A three-judge panel of the 6th Circuit Court of Appeals issued an opinion Wednesday declining the state's request to overturn a judge's order finding that the straight-ticket voting option was heavily relied on by African-Americans and that the state's attempt to ban it appears to violate both the U.S. Constitution and the Voting Rights Act.

The dispute over the 2015 Michigan ban is one of numerous battles being fought out in federal courts over election-law changes that could affect the outcome of contests on the ballot this November.

The appeals court ruling did not slam the door on Michigan's efforts to end straight-ticket voting, but the judges said the state presented no evidence in the lower court to rebut experts who claimed that ending the practice could dissuade voters by lengthening lines and creating confusion, especially in heavily black communities.

"The district court credited unrebutted evidence in the record demonstrating that [the ban] will increase the time that it takes to vote, particularly in African-American communities where straight-party voting is prominent and where lines are often already long. The district court also found that the law was likely to increase voter confusion and miscast ballots," Judge Karen Moore wrote, in an opinion joined by Judges Jane Stranch and Ronald Gilman.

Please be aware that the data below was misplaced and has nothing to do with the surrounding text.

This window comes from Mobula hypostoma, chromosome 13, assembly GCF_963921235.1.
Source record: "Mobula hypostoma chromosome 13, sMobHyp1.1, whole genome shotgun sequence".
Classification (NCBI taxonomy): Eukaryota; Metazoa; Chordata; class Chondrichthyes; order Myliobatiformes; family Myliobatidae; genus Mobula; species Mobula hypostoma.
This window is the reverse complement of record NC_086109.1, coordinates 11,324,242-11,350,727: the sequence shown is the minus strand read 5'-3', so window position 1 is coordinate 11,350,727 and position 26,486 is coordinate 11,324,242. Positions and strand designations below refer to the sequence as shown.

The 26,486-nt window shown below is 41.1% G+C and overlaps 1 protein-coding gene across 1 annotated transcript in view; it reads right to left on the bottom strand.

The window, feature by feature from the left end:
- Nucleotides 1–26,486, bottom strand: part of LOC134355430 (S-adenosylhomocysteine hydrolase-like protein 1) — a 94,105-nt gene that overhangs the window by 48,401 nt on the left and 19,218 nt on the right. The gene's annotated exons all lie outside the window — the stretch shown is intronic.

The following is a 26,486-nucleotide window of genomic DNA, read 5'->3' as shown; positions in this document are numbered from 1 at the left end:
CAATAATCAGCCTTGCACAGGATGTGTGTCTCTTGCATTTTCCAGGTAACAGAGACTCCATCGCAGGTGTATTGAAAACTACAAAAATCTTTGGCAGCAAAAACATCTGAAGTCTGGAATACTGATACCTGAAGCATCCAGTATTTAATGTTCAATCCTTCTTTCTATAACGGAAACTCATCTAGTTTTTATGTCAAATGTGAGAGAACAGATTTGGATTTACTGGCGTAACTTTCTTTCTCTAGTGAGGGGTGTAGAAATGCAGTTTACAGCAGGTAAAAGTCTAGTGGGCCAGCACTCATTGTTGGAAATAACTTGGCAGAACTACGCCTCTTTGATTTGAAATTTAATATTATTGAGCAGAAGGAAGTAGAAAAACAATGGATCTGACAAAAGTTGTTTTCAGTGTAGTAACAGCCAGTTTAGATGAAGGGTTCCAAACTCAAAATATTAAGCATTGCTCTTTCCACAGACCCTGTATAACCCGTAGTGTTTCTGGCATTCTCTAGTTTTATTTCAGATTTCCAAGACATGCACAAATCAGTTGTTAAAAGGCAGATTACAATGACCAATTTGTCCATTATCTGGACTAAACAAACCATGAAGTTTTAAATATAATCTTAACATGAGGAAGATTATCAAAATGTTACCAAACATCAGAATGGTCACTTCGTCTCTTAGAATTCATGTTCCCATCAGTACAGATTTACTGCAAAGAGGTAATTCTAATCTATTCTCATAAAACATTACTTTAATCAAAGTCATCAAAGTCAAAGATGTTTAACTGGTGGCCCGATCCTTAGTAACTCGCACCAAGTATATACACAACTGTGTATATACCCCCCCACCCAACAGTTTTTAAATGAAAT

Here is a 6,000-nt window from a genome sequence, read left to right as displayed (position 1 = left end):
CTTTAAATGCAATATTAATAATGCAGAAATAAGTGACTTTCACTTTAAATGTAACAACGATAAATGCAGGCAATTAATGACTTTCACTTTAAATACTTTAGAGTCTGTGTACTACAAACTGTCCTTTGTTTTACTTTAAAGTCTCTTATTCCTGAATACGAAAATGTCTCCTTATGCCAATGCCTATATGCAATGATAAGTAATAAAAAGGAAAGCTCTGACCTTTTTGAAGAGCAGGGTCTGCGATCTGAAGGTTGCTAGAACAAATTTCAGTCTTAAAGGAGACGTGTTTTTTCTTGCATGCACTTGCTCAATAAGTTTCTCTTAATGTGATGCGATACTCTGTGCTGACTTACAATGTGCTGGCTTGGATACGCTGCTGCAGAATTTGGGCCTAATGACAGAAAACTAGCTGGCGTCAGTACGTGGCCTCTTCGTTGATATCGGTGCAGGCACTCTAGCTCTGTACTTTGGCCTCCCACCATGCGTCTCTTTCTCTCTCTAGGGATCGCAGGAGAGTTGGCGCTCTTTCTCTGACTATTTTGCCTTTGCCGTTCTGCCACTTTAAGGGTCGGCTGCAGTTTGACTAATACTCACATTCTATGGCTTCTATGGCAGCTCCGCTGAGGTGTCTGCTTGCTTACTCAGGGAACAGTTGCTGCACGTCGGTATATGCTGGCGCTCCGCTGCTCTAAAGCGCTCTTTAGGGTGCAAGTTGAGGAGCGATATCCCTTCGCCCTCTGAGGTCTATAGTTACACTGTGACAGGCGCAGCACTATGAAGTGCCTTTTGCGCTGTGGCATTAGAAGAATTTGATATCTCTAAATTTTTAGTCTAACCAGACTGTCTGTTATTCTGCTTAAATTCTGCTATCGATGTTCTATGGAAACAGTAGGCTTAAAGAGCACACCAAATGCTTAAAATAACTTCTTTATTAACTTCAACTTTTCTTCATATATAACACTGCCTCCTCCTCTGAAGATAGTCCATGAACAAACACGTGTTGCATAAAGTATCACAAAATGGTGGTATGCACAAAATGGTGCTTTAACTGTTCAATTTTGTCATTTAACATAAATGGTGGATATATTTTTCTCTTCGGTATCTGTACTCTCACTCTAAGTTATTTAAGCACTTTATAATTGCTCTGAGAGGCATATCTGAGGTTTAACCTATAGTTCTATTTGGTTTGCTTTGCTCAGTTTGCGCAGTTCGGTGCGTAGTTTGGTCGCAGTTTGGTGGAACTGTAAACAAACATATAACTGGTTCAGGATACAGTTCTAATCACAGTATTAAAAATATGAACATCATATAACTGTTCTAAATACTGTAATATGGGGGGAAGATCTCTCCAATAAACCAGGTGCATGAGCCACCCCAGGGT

"Although this burden is not severe, it is also not slight. In the face of this burden, the state has offered only vague and largely unsupported justifications of fostering voter knowledge and engagement," Moore added.

Michigan Attorney General Bill Schuette, a Republican, plans to ask the full bench of the 6th Circuit to issue a stay that would restore the law ending straight-ticket voting.

"Michigan is no different than the 40 other states that have eliminated straight ticket voting. We will continue to defend the laws of the State of Michigan and plan to file an emergency appeal to the 6th Circuit for an en banc review by the full court," Schuette said in a statement.